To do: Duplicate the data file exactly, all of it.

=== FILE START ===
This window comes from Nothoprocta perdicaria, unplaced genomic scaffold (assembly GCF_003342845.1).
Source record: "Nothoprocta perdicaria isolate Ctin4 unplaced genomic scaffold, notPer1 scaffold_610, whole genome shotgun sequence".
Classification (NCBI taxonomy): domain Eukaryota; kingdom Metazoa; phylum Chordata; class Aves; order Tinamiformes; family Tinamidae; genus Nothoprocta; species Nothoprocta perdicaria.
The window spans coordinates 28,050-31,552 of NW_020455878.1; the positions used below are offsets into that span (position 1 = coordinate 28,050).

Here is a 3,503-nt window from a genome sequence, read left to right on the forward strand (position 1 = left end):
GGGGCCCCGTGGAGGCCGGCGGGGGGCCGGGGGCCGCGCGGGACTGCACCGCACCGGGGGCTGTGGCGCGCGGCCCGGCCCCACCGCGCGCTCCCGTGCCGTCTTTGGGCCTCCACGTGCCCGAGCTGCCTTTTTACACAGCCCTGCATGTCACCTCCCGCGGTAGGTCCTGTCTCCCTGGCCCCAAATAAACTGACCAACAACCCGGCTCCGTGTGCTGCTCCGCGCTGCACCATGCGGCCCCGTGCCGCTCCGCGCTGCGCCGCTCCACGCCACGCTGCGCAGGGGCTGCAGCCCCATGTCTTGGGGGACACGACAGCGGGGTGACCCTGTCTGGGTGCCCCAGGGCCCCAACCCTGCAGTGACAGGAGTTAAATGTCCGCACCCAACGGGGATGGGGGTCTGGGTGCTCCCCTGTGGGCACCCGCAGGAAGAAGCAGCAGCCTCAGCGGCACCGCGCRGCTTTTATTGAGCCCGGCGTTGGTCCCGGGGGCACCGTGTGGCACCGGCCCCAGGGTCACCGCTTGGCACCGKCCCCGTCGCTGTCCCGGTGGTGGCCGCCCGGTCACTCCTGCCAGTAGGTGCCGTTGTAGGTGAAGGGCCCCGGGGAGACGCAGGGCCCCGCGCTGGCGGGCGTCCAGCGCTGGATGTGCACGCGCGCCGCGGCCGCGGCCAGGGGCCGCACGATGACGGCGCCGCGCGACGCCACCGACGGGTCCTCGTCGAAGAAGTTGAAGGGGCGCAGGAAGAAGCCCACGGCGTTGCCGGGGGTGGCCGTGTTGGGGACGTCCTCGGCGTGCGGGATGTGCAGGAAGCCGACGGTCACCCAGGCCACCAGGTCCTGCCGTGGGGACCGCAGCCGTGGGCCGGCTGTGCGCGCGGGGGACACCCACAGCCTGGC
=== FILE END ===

This window comes from Nothoprocta perdicaria, unplaced genomic scaffold (assembly GCF_003342845.1).
Source record: "Nothoprocta perdicaria isolate Ctin4 unplaced genomic scaffold, notPer1 scaffold_610, whole genome shotgun sequence".
Classification (NCBI taxonomy): domain Eukaryota; kingdom Metazoa; phylum Chordata; class Aves; order Tinamiformes; family Tinamidae; genus Nothoprocta; species Nothoprocta perdicaria.
The window spans coordinates 28,050-31,552 of NW_020455878.1; the positions used below are offsets into that span (position 1 = coordinate 28,050).

Here is a 3,503-nt window from a genome sequence, read left to right on the forward strand (position 1 = left end):
GGGGCCCCGTGGAGGCCGGCGGGGGGCCGGGGGCCGCGCGGGACTGCACCGCACCGGGGGCTGTGGCGCGCGGCCCGGCCCCACCGCGCGCTCCCGTGCCGTCTTTGGGCCTCCACGTGCCCGAGCTGCCTTTTTACACAGCCCTGCATGTCACCTCCCGCGGTAGGTCCTGTCTCCCTGGCCCCAAATAAACTGACCAACAACCCGGCTCCGTGTGCTGCTCCGCGCTGCACCATGCGGCCCCGTGCCGCTCCGCGCTGCGCCGCTCCACGCCACGCTGCGCAGGGGCTGCAGCCCCATGTCTTGGGGGACACGACAGCGGGGTGACCCTGTCTGGGTGCCCCAGGGCCCCAACCCTGCAGTGACAGGAGTTAAATGTCCGCACCCAACGGGGATGGGGGTCTGGGTGCTCCCCTGTGGGCACCCGCAGGAAGAAGCAGCAGCCTCAGCGGCACCGCGCRGCTTTTATTGAGCCCGGCGTTGGTCCCGGGGGCACCGTGTGGCACCGGCCCCAGGGTCACCGCTTGGCACCGKCCCCGTCGCTGTCCCGGTGGTGGCCGCCCGGTCACTCCTGCCAGTAGGTGCCGTTGTAGGTGAAGGGCCCCGGGGAGACGCAGGGCCCCGCGCTGGCGGGCGTCCAGCGCTGGATGTGCACGCGCGCCGCGGCCGCGGCCAGGGGCCGCACGATGACGGCGCCGCGCGACGCCACCGACGGGTCCTCGTCGAAGAAGTTGAAGGGGCGCAGGAAGAAGCCCACGGCGTTGCCGGGGGTGGCCGTGTTGGGGACGTCCTCGGCGTGCGGGATGTGCAGGAAGCCGACGGTCACCCAGGCCACCAGGTCCTGCCGTGGGGACCGCAGCCGTGGGCCGGCTGTGCGCGCGGGGGACACCCACAGCCTGGC